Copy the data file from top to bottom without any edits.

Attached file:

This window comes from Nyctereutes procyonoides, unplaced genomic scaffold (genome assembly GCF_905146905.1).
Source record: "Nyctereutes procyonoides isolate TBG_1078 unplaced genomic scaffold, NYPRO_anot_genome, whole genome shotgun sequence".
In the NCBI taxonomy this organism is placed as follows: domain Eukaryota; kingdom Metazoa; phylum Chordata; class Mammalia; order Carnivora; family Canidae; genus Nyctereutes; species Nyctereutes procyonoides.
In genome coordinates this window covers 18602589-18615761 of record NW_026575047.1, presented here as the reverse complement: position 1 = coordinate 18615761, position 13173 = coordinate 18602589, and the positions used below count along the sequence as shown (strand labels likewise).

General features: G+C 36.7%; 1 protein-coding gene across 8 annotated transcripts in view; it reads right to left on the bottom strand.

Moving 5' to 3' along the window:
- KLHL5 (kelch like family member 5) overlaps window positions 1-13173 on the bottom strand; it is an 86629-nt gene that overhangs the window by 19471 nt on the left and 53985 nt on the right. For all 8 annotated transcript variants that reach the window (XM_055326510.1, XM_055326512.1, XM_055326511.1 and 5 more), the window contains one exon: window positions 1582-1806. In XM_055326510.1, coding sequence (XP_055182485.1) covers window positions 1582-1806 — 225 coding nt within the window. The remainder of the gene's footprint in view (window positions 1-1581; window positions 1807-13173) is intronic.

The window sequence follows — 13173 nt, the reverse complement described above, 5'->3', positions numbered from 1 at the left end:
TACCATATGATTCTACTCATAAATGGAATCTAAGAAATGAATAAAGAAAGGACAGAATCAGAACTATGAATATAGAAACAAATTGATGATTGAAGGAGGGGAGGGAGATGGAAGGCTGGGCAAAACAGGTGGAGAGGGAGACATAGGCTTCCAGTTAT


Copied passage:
This window comes from Nyctereutes procyonoides, unplaced genomic scaffold (genome assembly GCF_905146905.1).
Source record: "Nyctereutes procyonoides isolate TBG_1078 unplaced genomic scaffold, NYPRO_anot_genome, whole genome shotgun sequence".
In the NCBI taxonomy this organism is placed as follows: domain Eukaryota; kingdom Metazoa; phylum Chordata; class Mammalia; order Carnivora; family Canidae; genus Nyctereutes; species Nyctereutes procyonoides.
In genome coordinates this window covers 18602589-18615761 of record NW_026575047.1, presented here as the reverse complement: position 1 = coordinate 18615761, position 13173 = coordinate 18602589, and the positions used below count along the sequence as shown (strand labels likewise).

General features: G+C 36.7%; 1 protein-coding gene across 8 annotated transcripts in view; it reads right to left on the bottom strand.

Moving 5' to 3' along the window:
- KLHL5 (kelch like family member 5) overlaps window positions 1-13173 on the bottom strand; it is an 86629-nt gene that overhangs the window by 19471 nt on the left and 53985 nt on the right. For all 8 annotated transcript variants that reach the window (XM_055326510.1, XM_055326512.1, XM_055326511.1 and 5 more), the window contains one exon: window positions 1582-1806. In XM_055326510.1, coding sequence (XP_055182485.1) covers window positions 1582-1806 — 225 coding nt within the window. The remainder of the gene's footprint in view (window positions 1-1581; window positions 1807-13173) is intronic.

The window sequence follows — 13173 nt, the reverse complement described above, 5'->3', positions numbered from 1 at the left end:
TACCATATGATTCTACTCATAAATGGAATCTAAGAAATGAATAAAGAAAGGACAGAATCAGAACTATGAATATAGAAACAAATTGATGATTGAAGGAGGGGAGGGAGATGGAAGGCTGGGCAAAACAGGTGGAGAGGGAGACATAGGCTTCCAGTTAT